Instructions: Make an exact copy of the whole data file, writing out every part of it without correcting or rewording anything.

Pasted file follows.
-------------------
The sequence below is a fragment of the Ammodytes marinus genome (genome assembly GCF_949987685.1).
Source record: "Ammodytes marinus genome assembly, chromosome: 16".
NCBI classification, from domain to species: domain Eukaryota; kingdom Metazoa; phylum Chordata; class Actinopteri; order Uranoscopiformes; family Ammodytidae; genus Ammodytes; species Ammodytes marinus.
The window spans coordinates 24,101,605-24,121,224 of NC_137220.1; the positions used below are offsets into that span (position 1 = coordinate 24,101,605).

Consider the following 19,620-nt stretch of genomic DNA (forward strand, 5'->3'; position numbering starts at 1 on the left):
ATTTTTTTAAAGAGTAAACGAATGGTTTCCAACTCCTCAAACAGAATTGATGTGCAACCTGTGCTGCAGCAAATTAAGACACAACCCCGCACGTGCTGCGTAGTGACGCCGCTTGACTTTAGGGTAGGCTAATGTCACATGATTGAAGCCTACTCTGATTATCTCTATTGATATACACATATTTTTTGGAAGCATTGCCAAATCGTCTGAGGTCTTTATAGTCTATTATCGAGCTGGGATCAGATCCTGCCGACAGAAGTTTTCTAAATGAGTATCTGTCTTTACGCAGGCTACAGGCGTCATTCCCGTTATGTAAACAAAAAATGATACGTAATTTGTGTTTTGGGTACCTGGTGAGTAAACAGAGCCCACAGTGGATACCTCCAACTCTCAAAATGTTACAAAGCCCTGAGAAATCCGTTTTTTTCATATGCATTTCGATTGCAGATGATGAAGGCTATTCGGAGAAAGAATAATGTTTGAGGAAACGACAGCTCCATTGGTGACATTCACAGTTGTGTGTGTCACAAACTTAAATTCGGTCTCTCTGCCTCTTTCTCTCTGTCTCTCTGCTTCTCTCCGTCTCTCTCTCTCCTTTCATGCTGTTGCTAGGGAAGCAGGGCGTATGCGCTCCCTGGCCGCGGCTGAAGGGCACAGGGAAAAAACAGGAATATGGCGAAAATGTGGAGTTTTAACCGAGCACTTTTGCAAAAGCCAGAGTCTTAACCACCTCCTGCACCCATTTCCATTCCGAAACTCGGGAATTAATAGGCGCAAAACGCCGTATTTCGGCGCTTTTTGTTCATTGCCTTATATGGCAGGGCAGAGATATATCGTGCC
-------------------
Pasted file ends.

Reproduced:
The sequence below is a fragment of the Ammodytes marinus genome (genome assembly GCF_949987685.1).
Source record: "Ammodytes marinus genome assembly, chromosome: 16".
NCBI classification, from domain to species: domain Eukaryota; kingdom Metazoa; phylum Chordata; class Actinopteri; order Uranoscopiformes; family Ammodytidae; genus Ammodytes; species Ammodytes marinus.
The window spans coordinates 24,101,605-24,121,224 of NC_137220.1; the positions used below are offsets into that span (position 1 = coordinate 24,101,605).

Consider the following 19,620-nt stretch of genomic DNA (forward strand, 5'->3'; position numbering starts at 1 on the left):
ATTTTTTTAAAGAGTAAACGAATGGTTTCCAACTCCTCAAACAGAATTGATGTGCAACCTGTGCTGCAGCAAATTAAGACACAACCCCGCACGTGCTGCGTAGTGACGCCGCTTGACTTTAGGGTAGGCTAATGTCACATGATTGAAGCCTACTCTGATTATCTCTATTGATATACACATATTTTTTGGAAGCATTGCCAAATCGTCTGAGGTCTTTATAGTCTATTATCGAGCTGGGATCAGATCCTGCCGACAGAAGTTTTCTAAATGAGTATCTGTCTTTACGCAGGCTACAGGCGTCATTCCCGTTATGTAAACAAAAAATGATACGTAATTTGTGTTTTGGGTACCTGGTGAGTAAACAGAGCCCACAGTGGATACCTCCAACTCTCAAAATGTTACAAAGCCCTGAGAAATCCGTTTTTTTCATATGCATTTCGATTGCAGATGATGAAGGCTATTCGGAGAAAGAATAATGTTTGAGGAAACGACAGCTCCATTGGTGACATTCACAGTTGTGTGTGTCACAAACTTAAATTCGGTCTCTCTGCCTCTTTCTCTCTGTCTCTCTGCTTCTCTCCGTCTCTCTCTCTCCTTTCATGCTGTTGCTAGGGAAGCAGGGCGTATGCGCTCCCTGGCCGCGGCTGAAGGGCACAGGGAAAAAACAGGAATATGGCGAAAATGTGGAGTTTTAACCGAGCACTTTTGCAAAAGCCAGAGTCTTAACCACCTCCTGCACCCATTTCCATTCCGAAACTCGGGAATTAATAGGCGCAAAACGCCGTATTTCGGCGCTTTTTGTTCATTGCCTTATATGGCAGGGCAGAGATATATCGTGCC